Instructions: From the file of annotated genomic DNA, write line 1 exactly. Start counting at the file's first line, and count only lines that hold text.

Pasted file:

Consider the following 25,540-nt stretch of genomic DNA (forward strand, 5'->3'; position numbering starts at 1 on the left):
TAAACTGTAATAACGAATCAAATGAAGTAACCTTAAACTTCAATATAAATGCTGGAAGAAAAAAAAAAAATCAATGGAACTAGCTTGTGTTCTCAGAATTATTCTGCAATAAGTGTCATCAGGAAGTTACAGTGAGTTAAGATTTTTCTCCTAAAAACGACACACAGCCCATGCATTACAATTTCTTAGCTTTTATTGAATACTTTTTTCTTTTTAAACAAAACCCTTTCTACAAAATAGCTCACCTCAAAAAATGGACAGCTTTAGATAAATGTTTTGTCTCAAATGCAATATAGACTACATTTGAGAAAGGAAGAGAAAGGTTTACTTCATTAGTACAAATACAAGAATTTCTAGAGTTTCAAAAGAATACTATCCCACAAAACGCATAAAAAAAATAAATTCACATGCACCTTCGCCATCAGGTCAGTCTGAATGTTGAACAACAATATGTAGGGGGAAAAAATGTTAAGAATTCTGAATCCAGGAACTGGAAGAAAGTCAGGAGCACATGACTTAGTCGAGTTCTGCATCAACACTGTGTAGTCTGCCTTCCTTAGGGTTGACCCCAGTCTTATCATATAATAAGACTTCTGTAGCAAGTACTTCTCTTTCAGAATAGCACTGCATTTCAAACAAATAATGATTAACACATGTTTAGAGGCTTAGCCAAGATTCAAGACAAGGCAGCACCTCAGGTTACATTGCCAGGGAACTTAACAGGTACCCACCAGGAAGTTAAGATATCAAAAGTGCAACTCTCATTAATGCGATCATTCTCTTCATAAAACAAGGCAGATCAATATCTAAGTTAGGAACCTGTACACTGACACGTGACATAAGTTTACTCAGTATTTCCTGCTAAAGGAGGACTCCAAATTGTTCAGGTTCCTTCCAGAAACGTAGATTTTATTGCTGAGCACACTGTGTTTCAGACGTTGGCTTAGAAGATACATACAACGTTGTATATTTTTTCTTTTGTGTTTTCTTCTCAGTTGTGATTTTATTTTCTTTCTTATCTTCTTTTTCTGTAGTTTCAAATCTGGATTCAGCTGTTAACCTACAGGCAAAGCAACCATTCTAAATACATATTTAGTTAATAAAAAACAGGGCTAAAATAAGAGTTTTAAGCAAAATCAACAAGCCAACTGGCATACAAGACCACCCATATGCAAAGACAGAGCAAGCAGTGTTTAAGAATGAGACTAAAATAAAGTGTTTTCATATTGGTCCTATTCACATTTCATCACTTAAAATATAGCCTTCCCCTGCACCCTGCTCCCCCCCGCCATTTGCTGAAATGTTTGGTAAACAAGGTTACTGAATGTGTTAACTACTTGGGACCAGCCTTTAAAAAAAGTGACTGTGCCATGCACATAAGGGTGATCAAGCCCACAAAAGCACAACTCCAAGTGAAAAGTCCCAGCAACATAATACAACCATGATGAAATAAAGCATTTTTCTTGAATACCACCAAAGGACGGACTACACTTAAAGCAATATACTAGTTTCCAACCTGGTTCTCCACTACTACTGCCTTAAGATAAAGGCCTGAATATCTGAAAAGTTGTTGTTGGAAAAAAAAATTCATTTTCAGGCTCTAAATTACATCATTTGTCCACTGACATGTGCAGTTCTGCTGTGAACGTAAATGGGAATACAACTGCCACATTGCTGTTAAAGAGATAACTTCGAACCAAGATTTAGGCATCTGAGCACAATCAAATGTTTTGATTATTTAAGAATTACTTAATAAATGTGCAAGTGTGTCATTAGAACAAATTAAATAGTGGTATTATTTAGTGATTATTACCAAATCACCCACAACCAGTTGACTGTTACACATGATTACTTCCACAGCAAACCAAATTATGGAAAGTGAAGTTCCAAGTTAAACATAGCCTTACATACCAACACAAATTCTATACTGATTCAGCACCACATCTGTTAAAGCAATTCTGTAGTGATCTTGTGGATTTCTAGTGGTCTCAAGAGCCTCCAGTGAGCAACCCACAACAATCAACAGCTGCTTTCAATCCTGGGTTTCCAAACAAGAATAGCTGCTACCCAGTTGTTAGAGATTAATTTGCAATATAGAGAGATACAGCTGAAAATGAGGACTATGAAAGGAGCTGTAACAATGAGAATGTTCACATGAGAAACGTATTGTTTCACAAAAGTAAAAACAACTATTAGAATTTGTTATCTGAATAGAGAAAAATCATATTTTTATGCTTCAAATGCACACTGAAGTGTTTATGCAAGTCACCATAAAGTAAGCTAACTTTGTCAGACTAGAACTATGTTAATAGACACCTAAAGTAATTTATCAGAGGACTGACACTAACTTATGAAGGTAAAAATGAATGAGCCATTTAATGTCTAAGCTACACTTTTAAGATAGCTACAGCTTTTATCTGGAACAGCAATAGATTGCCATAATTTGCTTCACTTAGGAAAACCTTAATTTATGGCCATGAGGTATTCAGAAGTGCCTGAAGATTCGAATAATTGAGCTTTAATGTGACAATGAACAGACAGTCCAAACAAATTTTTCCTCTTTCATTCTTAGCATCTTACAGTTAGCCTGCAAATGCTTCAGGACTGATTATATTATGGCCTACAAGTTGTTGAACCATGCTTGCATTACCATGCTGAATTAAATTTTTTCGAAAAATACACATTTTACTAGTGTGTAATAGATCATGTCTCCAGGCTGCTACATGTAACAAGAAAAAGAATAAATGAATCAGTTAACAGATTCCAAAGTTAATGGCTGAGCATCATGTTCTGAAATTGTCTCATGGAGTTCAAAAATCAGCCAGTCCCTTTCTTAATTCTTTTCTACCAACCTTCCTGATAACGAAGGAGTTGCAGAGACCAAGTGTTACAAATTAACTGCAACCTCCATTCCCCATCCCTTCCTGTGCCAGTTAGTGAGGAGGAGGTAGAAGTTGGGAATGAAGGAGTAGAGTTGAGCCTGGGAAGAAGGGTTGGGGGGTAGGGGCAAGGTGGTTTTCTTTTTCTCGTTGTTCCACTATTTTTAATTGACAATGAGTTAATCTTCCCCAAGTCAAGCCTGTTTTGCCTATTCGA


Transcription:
Consider the following 25,540-nt stretch of genomic DNA (forward strand, 5'->3'; position numbering starts at 1 on the left):